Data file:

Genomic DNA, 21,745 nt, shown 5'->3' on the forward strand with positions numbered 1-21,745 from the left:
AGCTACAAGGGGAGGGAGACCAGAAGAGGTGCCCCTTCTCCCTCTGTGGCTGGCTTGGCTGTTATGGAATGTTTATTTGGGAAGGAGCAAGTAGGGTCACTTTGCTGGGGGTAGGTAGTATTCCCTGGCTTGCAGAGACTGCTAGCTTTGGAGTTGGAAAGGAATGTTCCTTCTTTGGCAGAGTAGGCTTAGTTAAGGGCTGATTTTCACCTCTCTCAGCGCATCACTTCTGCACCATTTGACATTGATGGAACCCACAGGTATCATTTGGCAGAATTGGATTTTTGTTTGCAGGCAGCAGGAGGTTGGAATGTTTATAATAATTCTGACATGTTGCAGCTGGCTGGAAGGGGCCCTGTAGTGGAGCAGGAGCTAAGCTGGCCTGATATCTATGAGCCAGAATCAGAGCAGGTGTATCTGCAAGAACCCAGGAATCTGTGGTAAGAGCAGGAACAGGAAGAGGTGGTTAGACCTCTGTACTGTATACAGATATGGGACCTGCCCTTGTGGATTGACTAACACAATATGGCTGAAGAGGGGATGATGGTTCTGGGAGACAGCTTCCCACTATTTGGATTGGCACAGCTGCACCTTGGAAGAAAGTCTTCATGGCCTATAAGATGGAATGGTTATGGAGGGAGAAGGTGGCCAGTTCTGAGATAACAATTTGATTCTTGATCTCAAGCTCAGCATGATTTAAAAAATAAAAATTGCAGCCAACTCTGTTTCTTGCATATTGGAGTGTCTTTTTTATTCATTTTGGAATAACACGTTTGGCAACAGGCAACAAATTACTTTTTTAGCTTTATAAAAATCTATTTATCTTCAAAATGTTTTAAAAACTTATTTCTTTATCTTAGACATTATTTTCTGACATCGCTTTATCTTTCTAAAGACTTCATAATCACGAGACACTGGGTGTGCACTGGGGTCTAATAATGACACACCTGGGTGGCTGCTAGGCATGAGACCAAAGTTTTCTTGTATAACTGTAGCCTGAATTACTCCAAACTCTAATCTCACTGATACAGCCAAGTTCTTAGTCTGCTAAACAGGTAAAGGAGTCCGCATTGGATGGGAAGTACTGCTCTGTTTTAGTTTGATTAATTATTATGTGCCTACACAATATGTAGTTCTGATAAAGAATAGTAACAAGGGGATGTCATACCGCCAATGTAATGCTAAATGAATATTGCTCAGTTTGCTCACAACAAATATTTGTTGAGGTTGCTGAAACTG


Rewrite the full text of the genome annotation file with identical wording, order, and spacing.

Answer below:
Genomic DNA, 21,745 nt, shown 5'->3' on the forward strand with positions numbered 1-21,745 from the left:
AGCTACAAGGGGAGGGAGACCAGAAGAGGTGCCCCTTCTCCCTCTGTGGCTGGCTTGGCTGTTATGGAATGTTTATTTGGGAAGGAGCAAGTAGGGTCACTTTGCTGGGGGTAGGTAGTATTCCCTGGCTTGCAGAGACTGCTAGCTTTGGAGTTGGAAAGGAATGTTCCTTCTTTGGCAGAGTAGGCTTAGTTAAGGGCTGATTTTCACCTCTCTCAGCGCATCACTTCTGCACCATTTGACATTGATGGAACCCACAGGTATCATTTGGCAGAATTGGATTTTTGTTTGCAGGCAGCAGGAGGTTGGAATGTTTATAATAATTCTGACATGTTGCAGCTGGCTGGAAGGGGCCCTGTAGTGGAGCAGGAGCTAAGCTGGCCTGATATCTATGAGCCAGAATCAGAGCAGGTGTATCTGCAAGAACCCAGGAATCTGTGGTAAGAGCAGGAACAGGAAGAGGTGGTTAGACCTCTGTACTGTATACAGATATGGGACCTGCCCTTGTGGATTGACTAACACAATATGGCTGAAGAGGGGATGATGGTTCTGGGAGACAGCTTCCCACTATTTGGATTGGCACAGCTGCACCTTGGAAGAAAGTCTTCATGGCCTATAAGATGGAATGGTTATGGAGGGAGAAGGTGGCCAGTTCTGAGATAACAATTTGATTCTTGATCTCAAGCTCAGCATGATTTAAAAAATAAAAATTGCAGCCAACTCTGTTTCTTGCATATTGGAGTGTCTTTTTTATTCATTTTGGAATAACACGTTTGGCAACAGGCAACAAATTACTTTTTTAGCTTTATAAAAATCTATTTATCTTCAAAATGTTTTAAAAACTTATTTCTTTATCTTAGACATTATTTTCTGACATCGCTTTATCTTTCTAAAGACTTCATAATCACGAGACACTGGGTGTGCACTGGGGTCTAATAATGACACACCTGGGTGGCTGCTAGGCATGAGACCAAAGTTTTCTTGTATAACTGTAGCCTGAATTACTCCAAACTCTAATCTCACTGATACAGCCAAGTTCTTAGTCTGCTAAACAGGTAAAGGAGTCCGCATTGGATGGGAAGTACTGCTCTGTTTTAGTTTGATTAATTATTATGTGCCTACACAATATGTAGTTCTGATAAAGAATAGTAACAAGGGGATGTCATACCGCCAATGTAATGCTAAATGAATATTGCTCAGTTTGCTCACAACAAATATTTGTTGAGGTTGCTGAAACTG